January 28, 2013

Faded glory for a messed-up world.


 I have been asked to comment, but wait, let me first get the lamentations out of the way:

James Bond is misogynist and heteronormative.
Layered with racial and class stereotypes.
Skyfall is neither cleverer nor more sophisticated than its predecessors.

And so on and so forth!



Q: Age is no guarantee of efficiency.
Bond: And youth is no guarantee of innovation.
Q: Well, I'll hazard, I can do more damage on my laptop sitting in my pajamas before my first cup of Earl Grey than you can do in a year in the field.
Bond: Oh, so why do you need me?
Q: Every now and then a trigger has to be pulled.
Bond: Or not pulled. It's hard to know which in your pajamas.


I can recommend Roger Ebert's review  “... I don't know what I expected in Bond No. 23, but certainly not an experience this invigorating...”

Exactly.

Skyfall is an exhilarating combination of new and old which remakes the franchise while somehow coming full circle and putting Bond back where he began proving that you can teach an old dog new tricks.

I thoroughly enjoyed the way Bond and M had to battle suggestions of both people and institutions being "too old" and "outdated." M's speech quoting Tennyson is nothing short of genius and it captures exactly the uncertainties of our age. 

“Though much is taken, much abides; and though
We are not now that strength which in old days
Moved earth and heaven; that which we are, we are;
One equal temper of heroic hearts,
Made weak by time and fate, but strong in will
To strive, to seek, to find, and not to yield.”

The movie is unashamedly positive about the necessity of defending and loving Britain. This is a Bond movie you should see if you have the slightest interest in the franchise. And if you do not, perhaps you will enjoy the soundtrack.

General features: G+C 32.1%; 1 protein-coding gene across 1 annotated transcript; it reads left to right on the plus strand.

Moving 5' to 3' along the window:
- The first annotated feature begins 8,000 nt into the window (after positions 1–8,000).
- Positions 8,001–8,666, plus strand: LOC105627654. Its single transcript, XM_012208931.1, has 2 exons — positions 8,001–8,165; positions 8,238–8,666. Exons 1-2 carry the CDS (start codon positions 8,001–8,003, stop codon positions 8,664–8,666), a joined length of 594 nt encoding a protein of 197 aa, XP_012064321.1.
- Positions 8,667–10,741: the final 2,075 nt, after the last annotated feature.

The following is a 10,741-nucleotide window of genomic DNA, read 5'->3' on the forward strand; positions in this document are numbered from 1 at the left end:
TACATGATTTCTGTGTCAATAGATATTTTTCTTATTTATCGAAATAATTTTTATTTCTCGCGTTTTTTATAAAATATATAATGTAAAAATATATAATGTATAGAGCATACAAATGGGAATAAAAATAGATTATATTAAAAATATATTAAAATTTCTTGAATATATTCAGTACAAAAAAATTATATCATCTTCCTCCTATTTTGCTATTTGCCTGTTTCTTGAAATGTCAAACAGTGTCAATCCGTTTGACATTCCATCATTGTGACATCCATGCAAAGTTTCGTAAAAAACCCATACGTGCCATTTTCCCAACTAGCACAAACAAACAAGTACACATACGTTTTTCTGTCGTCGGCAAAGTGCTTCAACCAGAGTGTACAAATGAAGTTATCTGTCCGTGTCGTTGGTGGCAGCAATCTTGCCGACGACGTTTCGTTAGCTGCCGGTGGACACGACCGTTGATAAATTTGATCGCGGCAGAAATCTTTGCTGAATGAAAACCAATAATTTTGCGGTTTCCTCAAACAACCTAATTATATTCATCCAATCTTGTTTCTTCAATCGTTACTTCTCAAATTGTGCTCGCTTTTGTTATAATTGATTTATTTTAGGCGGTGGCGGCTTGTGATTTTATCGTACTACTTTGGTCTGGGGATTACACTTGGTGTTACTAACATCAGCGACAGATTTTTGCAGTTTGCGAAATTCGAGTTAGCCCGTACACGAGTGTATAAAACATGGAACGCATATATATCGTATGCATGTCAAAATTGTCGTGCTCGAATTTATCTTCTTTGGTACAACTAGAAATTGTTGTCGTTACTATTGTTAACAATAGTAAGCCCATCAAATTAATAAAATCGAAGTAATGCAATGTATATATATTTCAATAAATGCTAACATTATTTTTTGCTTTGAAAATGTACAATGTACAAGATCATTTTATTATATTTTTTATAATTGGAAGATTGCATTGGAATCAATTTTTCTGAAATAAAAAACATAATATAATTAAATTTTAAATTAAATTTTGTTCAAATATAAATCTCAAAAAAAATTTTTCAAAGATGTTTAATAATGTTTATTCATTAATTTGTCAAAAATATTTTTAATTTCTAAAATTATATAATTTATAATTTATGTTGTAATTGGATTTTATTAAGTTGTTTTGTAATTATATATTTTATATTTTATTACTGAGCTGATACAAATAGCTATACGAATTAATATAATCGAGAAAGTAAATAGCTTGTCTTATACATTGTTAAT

January 7, 2013

“The life we live and the life we choose.”





“Pilgrims are poets who create by taking journeys.” -Richard Niebuhr


The Way of Saint James — or, as it is called by the locals, El Camino de Santiago — is a roughly 800-km pilgrimage walk through northern Spain to the city of Santiago de Compostela where, according to pious legend, lie the remains of St. James the Apostle. Pious legend is almost certainly faulty on this point, but nonetheless the Camino has been an important Catholic pilgrimage route for over 1000 years. I myself walked a portion of it — roughly the first 10% — in 2006, and I hope one day to return to complete what I have started.


On the way one finds people with every kind of intention. There are those who are on religious pilgrimage, of course, and in some sense they have pride of place, for they carry on the tradition that is the Camino’s raison d’etre. It is for them that the shrines, churches, prayers, and devotions associated with the Camino make sense. But naturally there are others too: people of other faiths, or none, walking the route for their own reasons.

In the movie, The Way, Martin Sheen plays Tom Avery, an American called to a small town in the Pyrenees to identify the body of his son, Daniel (played by Sheen’s real-life son, Emilio Estevez, who also wrote and directed the film). Daniel had been killed in a sudden storm on (what must have been) the first day of his Camino trek. Tom has never heard of the Camino before, and suspects the walk of being another of his unfocused son’s fruitless enthusiasms, but once finding himself there he decides to walk the Camino himself, scattering his son’s ashes along the route, as a way of honoring his final wishes. Along the way he encounters a number of other pilgrims, has a variety of adventures, and eventually does find his way to the magnificent portals of the Cathedral of St. James in Santiago.  The last act of the film from the arrival in Santiago to the closing credits brings the emotional arc of the film to a satisfying conclusion.

The theme of pilgrimage is a rich one, ripe with possibility. A pilgrimage is, by its nature, a living metaphor for the journey of life itself, and there would seem to be no natural limit to the potential emotional and spiritual scope of a film of this sort.

The Way is content to limit itself to what it is, essentially if unconventionally, a domestic drama of the troubled relationship of a father and a son paired with beautiful scenery and a gallery of minor characters. It is a film of modest ambition, which is fine, and it succeeds, which is even better. I enjoyed it, and I recommend it.




I am reading...

  • scribble, scribble, scribble, Simon Schama
  • Julia's Cats, Patricia Barey and Therese Burson
  • London, Edward Rutherfurd
  • I'll Drink to That, Betty Halbreich